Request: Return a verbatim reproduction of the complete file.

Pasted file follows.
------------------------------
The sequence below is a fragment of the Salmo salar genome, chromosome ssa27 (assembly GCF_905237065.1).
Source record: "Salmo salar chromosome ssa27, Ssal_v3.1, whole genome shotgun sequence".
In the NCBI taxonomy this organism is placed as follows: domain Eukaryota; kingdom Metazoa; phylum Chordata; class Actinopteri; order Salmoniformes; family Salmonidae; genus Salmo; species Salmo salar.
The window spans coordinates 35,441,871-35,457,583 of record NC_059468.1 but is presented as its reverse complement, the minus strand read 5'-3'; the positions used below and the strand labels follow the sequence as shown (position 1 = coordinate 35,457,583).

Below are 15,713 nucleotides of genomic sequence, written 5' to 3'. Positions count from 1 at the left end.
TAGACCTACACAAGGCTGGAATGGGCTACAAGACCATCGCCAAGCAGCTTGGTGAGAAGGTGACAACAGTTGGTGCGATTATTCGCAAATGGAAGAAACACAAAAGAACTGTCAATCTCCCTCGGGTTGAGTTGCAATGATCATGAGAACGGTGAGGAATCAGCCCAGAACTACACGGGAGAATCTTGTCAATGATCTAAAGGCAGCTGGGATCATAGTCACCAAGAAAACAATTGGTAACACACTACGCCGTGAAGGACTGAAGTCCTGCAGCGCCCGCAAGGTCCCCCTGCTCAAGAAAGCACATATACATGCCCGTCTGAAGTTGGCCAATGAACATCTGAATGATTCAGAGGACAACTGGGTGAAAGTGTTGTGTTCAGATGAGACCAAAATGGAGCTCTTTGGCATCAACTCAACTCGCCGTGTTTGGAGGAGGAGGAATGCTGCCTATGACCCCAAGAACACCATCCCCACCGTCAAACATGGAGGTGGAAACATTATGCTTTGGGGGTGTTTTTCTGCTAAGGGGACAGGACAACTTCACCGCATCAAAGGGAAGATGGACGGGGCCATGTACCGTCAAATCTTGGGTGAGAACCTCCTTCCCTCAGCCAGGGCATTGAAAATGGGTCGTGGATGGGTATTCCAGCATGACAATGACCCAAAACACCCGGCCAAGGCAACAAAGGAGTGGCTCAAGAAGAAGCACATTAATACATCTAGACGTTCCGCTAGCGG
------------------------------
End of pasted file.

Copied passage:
The sequence below is a fragment of the Salmo salar genome, chromosome ssa27 (assembly GCF_905237065.1).
Source record: "Salmo salar chromosome ssa27, Ssal_v3.1, whole genome shotgun sequence".
In the NCBI taxonomy this organism is placed as follows: domain Eukaryota; kingdom Metazoa; phylum Chordata; class Actinopteri; order Salmoniformes; family Salmonidae; genus Salmo; species Salmo salar.
The window spans coordinates 35,441,871-35,457,583 of record NC_059468.1 but is presented as its reverse complement, the minus strand read 5'-3'; the positions used below and the strand labels follow the sequence as shown (position 1 = coordinate 35,457,583).

Below are 15,713 nucleotides of genomic sequence, written 5' to 3'. Positions count from 1 at the left end.
TAGACCTACACAAGGCTGGAATGGGCTACAAGACCATCGCCAAGCAGCTTGGTGAGAAGGTGACAACAGTTGGTGCGATTATTCGCAAATGGAAGAAACACAAAAGAACTGTCAATCTCCCTCGGGTTGAGTTGCAATGATCATGAGAACGGTGAGGAATCAGCCCAGAACTACACGGGAGAATCTTGTCAATGATCTAAAGGCAGCTGGGATCATAGTCACCAAGAAAACAATTGGTAACACACTACGCCGTGAAGGACTGAAGTCCTGCAGCGCCCGCAAGGTCCCCCTGCTCAAGAAAGCACATATACATGCCCGTCTGAAGTTGGCCAATGAACATCTGAATGATTCAGAGGACAACTGGGTGAAAGTGTTGTGTTCAGATGAGACCAAAATGGAGCTCTTTGGCATCAACTCAACTCGCCGTGTTTGGAGGAGGAGGAATGCTGCCTATGACCCCAAGAACACCATCCCCACCGTCAAACATGGAGGTGGAAACATTATGCTTTGGGGGTGTTTTTCTGCTAAGGGGACAGGACAACTTCACCGCATCAAAGGGAAGATGGACGGGGCCATGTACCGTCAAATCTTGGGTGAGAACCTCCTTCCCTCAGCCAGGGCATTGAAAATGGGTCGTGGATGGGTATTCCAGCATGACAATGACCCAAAACACCCGGCCAAGGCAACAAAGGAGTGGCTCAAGAAGAAGCACATTAATACATCTAGACGTTCCGCTAGCGG